Ground-based detection of an extended helium atmosphere in the Saturn-mass exoplanet WASP-69b

DOI: 
10.1126/science.aat5348
Publication date: 
01/12/2018
Main author: 
Nortmann L.
IAA authors: 
López-Puertas, M.;Bauer, F.F.;Amado, P.J.;Lampón, M.;Sánchez-López, A.
Authors: 
Nortmann L., Pallé E., Salz M., Sanz-Forcada J., Nagel E., Alonso-Floriano F.J., Czesla S., Yan F., Chen G., Snellen I.A.G., Zechmeister M., Schmitt J.H.M.M., López-Puertas M., Casasayas-Barris N., Bauer F.F., Amado P.J., Caballero J.A., Dreizler S., Henning T., Lampón M., Montes D., Molaverdikhani K., Quirrenbach A., Reiners A., Ribas I., Sánchez-López A., Schneider P.C., Zapatero Osorio M.R.
Journal: 
Science
Refereed: 
Yes
Publication type: 
Article
Volume: 
362
Pages: 
1388-1391
Abstract: 
Hot gas giant exoplanets can lose part of their atmosphere due to strong stellar irradiation, and these losses can affect their physical and chemical evolution. Studies of atmospheric escape from exoplanets have mostly relied on space-based observations of the hydrogen Lyman-a line in the far ultraviolet region, which is strongly affected by interstellar absorption. Using ground-based high-resolution spectroscopy, we detected excess absorption in the helium triplet at 1083 nanometers during the transit of the Saturn-mass exoplanet WASP-69b, at a signal-to-noise ratio of 18. We measured line blueshifts of several kilometers per second and posttransit absorption, which we interpret as the escape of part of the atmosphere trailing behind the planet in comet-like form. © 2018 American Association for the Advancement of Science. All rights reserved.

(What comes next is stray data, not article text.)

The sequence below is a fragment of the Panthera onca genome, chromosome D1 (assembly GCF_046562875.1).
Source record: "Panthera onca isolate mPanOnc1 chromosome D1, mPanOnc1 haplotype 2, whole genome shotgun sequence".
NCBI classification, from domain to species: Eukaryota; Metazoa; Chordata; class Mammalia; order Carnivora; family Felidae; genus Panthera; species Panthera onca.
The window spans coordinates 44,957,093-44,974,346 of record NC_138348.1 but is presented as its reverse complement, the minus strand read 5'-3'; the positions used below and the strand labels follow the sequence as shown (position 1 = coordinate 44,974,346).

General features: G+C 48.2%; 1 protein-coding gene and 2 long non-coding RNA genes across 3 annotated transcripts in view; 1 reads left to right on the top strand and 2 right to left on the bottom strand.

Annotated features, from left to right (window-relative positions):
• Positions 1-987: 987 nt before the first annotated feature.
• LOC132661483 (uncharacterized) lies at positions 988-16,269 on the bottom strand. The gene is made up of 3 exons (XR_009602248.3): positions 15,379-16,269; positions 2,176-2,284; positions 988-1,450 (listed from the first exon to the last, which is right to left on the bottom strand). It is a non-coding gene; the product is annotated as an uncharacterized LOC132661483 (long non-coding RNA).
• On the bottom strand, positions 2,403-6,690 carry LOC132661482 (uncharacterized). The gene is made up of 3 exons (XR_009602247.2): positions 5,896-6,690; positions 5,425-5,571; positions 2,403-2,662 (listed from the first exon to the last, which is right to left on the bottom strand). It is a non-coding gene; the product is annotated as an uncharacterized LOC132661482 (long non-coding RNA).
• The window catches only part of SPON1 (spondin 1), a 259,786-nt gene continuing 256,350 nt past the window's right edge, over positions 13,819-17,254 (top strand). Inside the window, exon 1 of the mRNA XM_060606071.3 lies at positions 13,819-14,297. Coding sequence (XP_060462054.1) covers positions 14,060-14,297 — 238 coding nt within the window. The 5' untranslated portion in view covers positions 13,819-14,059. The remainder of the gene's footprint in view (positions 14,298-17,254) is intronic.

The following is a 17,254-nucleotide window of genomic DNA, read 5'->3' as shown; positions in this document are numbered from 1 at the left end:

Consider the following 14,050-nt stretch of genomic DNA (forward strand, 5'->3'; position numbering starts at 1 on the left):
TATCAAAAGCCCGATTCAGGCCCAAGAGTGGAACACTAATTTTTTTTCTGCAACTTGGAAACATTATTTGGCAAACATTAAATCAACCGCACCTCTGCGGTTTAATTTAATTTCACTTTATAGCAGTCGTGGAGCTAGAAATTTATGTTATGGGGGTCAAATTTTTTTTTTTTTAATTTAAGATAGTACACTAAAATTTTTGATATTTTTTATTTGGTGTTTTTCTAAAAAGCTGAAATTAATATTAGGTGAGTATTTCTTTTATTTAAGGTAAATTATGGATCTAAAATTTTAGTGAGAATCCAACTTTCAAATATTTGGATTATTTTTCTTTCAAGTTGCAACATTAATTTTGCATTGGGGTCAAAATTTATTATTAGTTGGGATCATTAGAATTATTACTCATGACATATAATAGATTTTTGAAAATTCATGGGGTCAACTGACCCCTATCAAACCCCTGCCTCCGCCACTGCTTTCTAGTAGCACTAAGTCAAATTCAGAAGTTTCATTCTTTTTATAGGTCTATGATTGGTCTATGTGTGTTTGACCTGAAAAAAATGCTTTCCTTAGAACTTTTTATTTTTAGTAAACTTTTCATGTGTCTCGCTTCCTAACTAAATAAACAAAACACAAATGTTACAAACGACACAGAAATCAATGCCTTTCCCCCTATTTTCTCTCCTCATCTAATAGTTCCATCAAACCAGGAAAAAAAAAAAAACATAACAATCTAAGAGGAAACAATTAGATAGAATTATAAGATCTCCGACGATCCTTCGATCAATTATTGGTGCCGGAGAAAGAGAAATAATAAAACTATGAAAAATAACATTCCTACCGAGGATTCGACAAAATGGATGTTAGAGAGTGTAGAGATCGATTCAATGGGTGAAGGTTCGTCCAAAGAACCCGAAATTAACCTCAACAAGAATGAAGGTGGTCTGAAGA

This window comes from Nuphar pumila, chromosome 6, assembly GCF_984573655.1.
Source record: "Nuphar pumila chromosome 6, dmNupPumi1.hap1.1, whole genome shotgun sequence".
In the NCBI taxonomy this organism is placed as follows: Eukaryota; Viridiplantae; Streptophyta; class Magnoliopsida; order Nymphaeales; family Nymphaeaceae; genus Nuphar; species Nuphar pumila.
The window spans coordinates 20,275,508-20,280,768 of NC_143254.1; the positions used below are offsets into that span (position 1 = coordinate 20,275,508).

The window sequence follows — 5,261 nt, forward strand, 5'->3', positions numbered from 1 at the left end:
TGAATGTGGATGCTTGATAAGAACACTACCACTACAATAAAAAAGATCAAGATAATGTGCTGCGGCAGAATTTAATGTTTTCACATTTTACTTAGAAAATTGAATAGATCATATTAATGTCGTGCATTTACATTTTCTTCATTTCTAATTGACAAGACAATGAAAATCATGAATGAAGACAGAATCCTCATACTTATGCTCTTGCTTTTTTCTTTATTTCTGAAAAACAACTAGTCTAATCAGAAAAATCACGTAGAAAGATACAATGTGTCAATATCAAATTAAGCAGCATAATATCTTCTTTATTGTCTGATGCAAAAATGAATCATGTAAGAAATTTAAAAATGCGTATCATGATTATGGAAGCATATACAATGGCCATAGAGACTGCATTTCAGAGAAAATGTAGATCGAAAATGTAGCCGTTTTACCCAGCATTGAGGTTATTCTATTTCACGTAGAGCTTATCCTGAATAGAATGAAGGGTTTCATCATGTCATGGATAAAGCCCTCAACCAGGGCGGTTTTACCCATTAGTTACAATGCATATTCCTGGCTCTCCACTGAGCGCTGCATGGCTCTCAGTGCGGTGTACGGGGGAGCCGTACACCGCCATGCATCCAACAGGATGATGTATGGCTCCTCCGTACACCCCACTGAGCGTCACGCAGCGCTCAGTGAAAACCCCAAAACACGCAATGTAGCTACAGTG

Database: 
ADS
SCOPUS
URL: 
https://ui.adsabs.harvard.edu/#abs/2018Sci...362.1388N/abstract
ADS Bibcode: 
2018Sci...362.1388N